Jewish World Review Jan. 13, 2004 /19 Teves, 5764
Jan L. Warner & Jan Collins
How do we stop our mooching daughter?
Q: My wife and I are in our early 70s, relatively healthy, and live near one of our three children wherein lies our problem. Our son and daughter who live halfway across the country are married, have children, have good jobs and, from all appearances, live stable lives. But the daughter who lives near us has been married three times, job hops, and constantly needs our financial help.
Though our daughter calls our help "loans," we have never been repaid and have essentially given her tens of thousands of dollars. With the economy the way it is, our estate depreciated due to the stock market, and rising costs of living not to mention being fair to our other children we don't know how to stop the outflow, how to tell our daughter "no" or how to make it up to our other children.
A: Today's difficult economy is a double-edged sword: More children are seeking financial help from parents and other relatives at the same time that more parents are concerned they might not have enough money to last their lifetime.
That said, it appears that you and your wife have been enabling your daughter to continue her downward spiral by making funds available to her without responsibility for repayment. This has neither been beneficial to you or her. This will not stop unless you stop it.
Since you can't afford to place your own financial future at risk, saying "no more" is far less difficult than what the future might hold if you don't. Making loans to family members can injure relationships and cause tax and estate planning problems. While making occasional or planned gifts to family members is fine within limits, loans should be business deals that are thoroughly documented, not only for potential tax purposes but also to make sure all of your children are treated equally, if that is your desire.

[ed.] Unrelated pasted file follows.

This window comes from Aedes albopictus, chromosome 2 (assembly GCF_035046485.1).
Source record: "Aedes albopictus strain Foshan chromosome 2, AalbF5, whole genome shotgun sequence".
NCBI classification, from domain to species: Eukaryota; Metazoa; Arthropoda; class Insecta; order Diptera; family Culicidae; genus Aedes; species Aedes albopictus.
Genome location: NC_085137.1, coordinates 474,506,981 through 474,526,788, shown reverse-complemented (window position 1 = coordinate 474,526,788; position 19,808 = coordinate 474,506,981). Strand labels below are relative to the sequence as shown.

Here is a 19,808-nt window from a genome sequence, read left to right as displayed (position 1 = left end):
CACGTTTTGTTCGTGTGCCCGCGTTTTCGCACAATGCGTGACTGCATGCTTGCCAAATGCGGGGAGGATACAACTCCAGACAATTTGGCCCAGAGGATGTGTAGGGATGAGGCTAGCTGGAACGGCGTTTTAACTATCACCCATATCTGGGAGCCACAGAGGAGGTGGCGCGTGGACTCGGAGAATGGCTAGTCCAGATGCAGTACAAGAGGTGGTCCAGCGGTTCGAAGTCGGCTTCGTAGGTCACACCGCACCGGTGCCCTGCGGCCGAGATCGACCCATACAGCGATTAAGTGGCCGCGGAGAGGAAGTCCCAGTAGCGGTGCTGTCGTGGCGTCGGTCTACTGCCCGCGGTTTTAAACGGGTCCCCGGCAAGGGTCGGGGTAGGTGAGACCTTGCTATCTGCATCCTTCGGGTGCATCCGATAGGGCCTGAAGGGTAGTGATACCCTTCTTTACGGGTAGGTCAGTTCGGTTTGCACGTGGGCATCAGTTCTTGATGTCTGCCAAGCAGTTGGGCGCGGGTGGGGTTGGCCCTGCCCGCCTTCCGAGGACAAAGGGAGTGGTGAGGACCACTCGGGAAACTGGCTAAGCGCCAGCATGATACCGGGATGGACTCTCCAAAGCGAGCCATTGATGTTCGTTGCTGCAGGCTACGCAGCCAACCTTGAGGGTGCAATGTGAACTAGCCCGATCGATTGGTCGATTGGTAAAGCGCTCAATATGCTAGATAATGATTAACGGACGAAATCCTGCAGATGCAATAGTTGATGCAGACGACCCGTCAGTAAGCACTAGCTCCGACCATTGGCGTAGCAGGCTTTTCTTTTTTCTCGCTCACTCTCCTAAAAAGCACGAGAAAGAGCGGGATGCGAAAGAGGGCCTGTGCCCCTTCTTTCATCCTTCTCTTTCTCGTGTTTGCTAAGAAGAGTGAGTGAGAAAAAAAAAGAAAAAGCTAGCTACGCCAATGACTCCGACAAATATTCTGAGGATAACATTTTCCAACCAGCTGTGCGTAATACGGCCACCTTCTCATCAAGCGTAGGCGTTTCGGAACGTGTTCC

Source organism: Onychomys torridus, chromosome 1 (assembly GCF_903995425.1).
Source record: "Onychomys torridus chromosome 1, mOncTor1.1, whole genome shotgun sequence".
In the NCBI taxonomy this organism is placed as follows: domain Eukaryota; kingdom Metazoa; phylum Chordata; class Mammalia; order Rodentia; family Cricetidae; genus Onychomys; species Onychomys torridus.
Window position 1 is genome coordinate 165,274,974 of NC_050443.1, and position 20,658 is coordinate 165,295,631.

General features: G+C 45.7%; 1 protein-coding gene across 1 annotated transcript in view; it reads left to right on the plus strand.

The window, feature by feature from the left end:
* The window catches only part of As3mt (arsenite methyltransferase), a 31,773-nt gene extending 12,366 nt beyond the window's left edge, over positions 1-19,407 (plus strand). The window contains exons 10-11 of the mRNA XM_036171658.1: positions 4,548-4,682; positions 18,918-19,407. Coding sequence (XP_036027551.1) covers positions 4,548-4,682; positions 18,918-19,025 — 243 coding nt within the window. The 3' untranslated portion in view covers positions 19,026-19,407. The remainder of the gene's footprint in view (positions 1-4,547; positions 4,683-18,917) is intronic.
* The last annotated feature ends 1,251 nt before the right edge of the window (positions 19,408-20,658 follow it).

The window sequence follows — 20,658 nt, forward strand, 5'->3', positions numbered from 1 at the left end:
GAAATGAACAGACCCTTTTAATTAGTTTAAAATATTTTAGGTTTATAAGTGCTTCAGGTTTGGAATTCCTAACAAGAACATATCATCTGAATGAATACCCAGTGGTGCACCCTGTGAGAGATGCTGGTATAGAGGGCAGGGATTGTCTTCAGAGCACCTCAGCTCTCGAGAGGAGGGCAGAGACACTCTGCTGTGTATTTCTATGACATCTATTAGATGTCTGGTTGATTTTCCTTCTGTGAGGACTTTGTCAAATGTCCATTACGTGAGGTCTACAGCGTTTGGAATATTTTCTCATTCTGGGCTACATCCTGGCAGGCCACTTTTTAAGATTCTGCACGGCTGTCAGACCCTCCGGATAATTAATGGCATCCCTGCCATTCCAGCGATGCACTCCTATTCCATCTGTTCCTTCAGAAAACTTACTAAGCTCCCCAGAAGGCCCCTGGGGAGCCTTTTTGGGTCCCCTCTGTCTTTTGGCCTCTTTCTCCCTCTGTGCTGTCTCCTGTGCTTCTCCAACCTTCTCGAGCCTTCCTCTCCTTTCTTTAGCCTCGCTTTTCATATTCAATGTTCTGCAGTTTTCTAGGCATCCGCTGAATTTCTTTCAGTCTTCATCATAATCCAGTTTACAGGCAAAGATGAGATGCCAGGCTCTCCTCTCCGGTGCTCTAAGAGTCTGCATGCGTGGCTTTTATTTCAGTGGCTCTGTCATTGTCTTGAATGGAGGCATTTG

For example, "loans" at no interest or below market rates to family members can result in income being imputed to you. This means that the IRS could assume that your daughter paid you interest that would be reportable income to you for tax purposes. This additional "income," in turn, could result in higher taxes on your Social Security. While there are exceptions to the imputed interest rules, it doesn't appear to be the case here.
We suggest that you tally up the amounts you have paid your daughter and sit down with her to explain the situation. Contact a certified public accountant to make sure you are not unwittingly paddling over Niagara Falls. If you want to make sure that all of your children are treated equally, your wills should reflect that the amounts you "loaned" to your daughter should be offset against her share of your ultimate estate.
Since your daughter has these types of problems, make sure that she is not put in a position of acting as a fiduciary for either of you. In too many instances, family members with financial problems and who are acting as trustees or attorneys take advantage of aging adults and engage in self-serving transactions that result in expensive litigation. We also suggest that your wills develop payment plans so that your daughter's share is distributed to her over time. Lastly, look to a corporate or outside source to act as financial agent, trustee and personal representative to keep your children out of what could be an explosive situation.
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JAN L. WARNER received his A.B. and J.D. degrees from the University of South Carolina and earned a Master of Legal Letters (L.L.M.) in Taxation from the Emory University School of Law in Atlanta, Georgia. He is a frequent lecturer at legal education and public information programs throughout the United States. His articles have been published in national and state legal publications. Jan Collins began co-authoring Flying SoloŽ in 1989. She has more than 27 years of experience as a journalist, writer, and editor. To comment or ask a question, please click here.
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© 2003, Jan Warner